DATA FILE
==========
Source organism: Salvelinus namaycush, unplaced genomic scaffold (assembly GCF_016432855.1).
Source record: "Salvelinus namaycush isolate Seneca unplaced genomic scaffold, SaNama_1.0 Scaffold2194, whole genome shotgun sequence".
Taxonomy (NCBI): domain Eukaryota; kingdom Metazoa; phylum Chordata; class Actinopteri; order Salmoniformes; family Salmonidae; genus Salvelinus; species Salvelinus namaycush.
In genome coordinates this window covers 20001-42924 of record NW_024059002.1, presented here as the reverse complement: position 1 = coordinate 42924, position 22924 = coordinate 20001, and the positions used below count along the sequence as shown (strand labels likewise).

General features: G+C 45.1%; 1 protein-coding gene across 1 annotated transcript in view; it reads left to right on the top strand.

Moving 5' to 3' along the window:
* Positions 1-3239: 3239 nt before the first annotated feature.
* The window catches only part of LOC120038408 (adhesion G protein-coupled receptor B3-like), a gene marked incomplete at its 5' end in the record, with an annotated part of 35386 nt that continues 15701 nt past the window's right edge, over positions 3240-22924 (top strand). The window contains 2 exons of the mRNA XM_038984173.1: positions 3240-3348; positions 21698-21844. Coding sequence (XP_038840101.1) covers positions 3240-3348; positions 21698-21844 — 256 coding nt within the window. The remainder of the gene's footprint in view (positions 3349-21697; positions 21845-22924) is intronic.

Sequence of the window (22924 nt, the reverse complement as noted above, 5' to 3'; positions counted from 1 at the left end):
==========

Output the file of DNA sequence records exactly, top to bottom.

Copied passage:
Source organism: Salvelinus namaycush, unplaced genomic scaffold (assembly GCF_016432855.1).
Source record: "Salvelinus namaycush isolate Seneca unplaced genomic scaffold, SaNama_1.0 Scaffold2194, whole genome shotgun sequence".
Taxonomy (NCBI): domain Eukaryota; kingdom Metazoa; phylum Chordata; class Actinopteri; order Salmoniformes; family Salmonidae; genus Salvelinus; species Salvelinus namaycush.
In genome coordinates this window covers 20001-42924 of record NW_024059002.1, presented here as the reverse complement: position 1 = coordinate 42924, position 22924 = coordinate 20001, and the positions used below count along the sequence as shown (strand labels likewise).

General features: G+C 45.1%; 1 protein-coding gene across 1 annotated transcript in view; it reads left to right on the top strand.

Moving 5' to 3' along the window:
* Positions 1-3239: 3239 nt before the first annotated feature.
* The window catches only part of LOC120038408 (adhesion G protein-coupled receptor B3-like), a gene marked incomplete at its 5' end in the record, with an annotated part of 35386 nt that continues 15701 nt past the window's right edge, over positions 3240-22924 (top strand). The window contains 2 exons of the mRNA XM_038984173.1: positions 3240-3348; positions 21698-21844. Coding sequence (XP_038840101.1) covers positions 3240-3348; positions 21698-21844 — 256 coding nt within the window. The remainder of the gene's footprint in view (positions 3349-21697; positions 21845-22924) is intronic.

Sequence of the window (22924 nt, the reverse complement as noted above, 5' to 3'; positions counted from 1 at the left end):